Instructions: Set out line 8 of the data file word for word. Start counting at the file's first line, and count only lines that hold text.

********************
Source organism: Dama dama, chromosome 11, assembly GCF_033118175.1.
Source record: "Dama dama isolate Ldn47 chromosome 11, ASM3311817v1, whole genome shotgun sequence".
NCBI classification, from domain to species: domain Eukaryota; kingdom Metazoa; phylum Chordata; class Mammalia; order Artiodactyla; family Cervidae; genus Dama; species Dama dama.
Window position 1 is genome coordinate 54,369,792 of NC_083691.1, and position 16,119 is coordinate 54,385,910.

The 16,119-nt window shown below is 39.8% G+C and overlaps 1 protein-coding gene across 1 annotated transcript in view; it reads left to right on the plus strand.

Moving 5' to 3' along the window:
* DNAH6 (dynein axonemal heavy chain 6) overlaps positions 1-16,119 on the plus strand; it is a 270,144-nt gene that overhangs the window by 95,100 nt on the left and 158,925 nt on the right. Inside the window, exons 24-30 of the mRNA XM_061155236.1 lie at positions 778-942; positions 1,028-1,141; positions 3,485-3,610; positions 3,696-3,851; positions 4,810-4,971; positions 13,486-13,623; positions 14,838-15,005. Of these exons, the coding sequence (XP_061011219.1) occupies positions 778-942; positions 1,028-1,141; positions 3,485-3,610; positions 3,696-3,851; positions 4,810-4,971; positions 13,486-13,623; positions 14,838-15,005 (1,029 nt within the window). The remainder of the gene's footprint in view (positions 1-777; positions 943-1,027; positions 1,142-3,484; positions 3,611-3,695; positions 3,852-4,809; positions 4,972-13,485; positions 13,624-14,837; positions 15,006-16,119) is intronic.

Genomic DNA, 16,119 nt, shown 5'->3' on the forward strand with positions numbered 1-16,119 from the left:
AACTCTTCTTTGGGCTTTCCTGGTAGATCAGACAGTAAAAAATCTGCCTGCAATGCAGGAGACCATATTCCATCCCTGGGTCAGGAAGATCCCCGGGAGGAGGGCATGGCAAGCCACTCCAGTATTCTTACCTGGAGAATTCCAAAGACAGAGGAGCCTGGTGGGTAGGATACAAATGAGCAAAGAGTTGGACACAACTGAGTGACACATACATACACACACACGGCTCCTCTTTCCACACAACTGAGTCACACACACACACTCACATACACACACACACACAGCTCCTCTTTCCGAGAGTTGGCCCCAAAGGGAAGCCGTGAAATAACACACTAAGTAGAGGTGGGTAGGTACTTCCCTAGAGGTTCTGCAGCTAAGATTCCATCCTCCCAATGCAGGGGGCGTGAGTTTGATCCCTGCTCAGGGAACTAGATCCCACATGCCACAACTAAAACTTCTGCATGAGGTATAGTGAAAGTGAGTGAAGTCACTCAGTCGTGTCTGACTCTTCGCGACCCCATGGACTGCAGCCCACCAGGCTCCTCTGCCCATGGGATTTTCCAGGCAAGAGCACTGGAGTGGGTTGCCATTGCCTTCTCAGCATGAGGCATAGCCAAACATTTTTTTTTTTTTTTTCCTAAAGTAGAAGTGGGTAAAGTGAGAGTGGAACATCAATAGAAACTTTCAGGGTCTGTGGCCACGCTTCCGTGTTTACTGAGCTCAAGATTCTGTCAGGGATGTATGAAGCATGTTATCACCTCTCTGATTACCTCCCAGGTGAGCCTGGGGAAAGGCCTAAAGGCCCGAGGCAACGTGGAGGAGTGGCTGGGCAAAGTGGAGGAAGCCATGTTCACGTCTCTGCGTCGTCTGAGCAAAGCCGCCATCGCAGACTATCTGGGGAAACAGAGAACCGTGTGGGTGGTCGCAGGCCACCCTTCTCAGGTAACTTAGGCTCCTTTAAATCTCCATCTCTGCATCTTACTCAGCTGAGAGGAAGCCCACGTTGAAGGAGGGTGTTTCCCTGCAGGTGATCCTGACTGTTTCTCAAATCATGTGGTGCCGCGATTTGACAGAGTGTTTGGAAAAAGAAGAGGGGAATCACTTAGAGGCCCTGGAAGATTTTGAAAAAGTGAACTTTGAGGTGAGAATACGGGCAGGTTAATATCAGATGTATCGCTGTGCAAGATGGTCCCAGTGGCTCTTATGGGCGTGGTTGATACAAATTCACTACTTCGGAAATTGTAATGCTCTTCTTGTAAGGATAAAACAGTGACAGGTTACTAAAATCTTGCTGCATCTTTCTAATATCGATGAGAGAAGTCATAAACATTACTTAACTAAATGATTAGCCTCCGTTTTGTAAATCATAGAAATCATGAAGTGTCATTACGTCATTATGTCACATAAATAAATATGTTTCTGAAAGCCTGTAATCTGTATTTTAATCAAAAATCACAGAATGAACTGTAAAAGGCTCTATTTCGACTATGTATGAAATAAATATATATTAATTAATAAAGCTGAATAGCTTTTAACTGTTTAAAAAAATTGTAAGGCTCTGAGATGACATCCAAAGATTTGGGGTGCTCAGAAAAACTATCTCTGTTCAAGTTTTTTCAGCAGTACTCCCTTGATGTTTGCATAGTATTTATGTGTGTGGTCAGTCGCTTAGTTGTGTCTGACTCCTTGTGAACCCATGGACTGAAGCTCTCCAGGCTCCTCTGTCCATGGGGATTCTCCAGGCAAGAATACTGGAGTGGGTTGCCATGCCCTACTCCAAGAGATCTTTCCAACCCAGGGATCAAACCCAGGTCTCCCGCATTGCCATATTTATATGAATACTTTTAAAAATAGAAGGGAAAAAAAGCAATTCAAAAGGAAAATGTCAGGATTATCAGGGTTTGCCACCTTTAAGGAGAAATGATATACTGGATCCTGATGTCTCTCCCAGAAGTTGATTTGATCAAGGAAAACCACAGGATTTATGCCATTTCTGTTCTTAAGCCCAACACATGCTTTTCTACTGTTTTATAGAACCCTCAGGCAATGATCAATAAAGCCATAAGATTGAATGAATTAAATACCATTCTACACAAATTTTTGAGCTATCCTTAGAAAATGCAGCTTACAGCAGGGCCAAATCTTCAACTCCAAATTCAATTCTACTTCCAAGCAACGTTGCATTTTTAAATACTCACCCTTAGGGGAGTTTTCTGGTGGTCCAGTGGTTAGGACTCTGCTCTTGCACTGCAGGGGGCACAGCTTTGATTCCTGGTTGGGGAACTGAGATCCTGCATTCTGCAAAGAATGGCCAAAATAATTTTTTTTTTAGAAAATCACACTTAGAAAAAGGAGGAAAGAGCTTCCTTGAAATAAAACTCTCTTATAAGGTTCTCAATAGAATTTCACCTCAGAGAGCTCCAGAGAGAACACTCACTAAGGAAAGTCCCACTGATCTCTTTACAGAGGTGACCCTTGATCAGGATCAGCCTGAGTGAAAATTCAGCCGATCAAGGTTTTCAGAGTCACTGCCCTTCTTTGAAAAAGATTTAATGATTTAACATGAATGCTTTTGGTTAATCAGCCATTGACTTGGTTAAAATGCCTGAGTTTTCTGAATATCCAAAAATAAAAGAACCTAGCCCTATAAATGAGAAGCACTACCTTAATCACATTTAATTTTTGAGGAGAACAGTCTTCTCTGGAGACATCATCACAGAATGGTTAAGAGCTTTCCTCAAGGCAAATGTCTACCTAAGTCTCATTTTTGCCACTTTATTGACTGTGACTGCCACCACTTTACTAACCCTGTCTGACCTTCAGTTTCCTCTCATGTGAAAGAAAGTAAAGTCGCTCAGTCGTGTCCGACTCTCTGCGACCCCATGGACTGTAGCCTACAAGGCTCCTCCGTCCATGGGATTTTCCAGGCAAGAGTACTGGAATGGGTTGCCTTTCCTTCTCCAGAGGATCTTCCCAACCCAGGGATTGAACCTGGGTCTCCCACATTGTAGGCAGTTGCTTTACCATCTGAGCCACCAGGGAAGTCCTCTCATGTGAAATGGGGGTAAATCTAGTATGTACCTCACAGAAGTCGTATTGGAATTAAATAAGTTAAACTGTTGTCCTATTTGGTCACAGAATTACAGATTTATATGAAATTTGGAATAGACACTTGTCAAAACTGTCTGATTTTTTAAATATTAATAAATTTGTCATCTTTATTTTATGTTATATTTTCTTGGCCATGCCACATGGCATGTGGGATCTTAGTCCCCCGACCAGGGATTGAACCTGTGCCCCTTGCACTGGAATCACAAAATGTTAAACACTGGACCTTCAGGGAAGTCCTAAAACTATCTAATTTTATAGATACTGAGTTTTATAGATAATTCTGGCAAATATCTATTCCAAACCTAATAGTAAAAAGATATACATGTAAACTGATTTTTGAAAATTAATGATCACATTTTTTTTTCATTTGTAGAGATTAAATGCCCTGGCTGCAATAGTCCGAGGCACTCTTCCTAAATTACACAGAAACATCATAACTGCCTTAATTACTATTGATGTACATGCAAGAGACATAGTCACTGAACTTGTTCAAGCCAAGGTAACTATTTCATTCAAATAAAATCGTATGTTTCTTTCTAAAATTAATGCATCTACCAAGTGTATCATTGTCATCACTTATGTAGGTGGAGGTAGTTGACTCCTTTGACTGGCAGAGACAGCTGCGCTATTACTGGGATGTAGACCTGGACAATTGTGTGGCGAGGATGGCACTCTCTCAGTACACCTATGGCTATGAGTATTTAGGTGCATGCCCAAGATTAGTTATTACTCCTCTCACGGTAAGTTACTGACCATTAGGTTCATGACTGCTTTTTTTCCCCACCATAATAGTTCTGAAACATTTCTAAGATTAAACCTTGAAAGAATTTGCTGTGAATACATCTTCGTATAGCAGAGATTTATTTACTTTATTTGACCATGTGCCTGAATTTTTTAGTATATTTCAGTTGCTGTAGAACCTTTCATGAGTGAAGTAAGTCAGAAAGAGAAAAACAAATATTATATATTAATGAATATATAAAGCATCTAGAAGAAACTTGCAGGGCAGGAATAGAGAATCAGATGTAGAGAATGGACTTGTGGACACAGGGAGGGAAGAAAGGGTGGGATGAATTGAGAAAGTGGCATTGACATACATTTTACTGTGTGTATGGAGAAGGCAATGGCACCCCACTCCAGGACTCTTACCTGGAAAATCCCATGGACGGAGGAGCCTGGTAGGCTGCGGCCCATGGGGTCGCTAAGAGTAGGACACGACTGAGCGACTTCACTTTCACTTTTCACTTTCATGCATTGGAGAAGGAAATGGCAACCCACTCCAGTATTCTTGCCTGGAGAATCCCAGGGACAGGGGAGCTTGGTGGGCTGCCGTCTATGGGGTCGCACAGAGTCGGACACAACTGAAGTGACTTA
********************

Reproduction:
Genomic DNA, 16,119 nt, shown 5'->3' on the forward strand with positions numbered 1-16,119 from the left: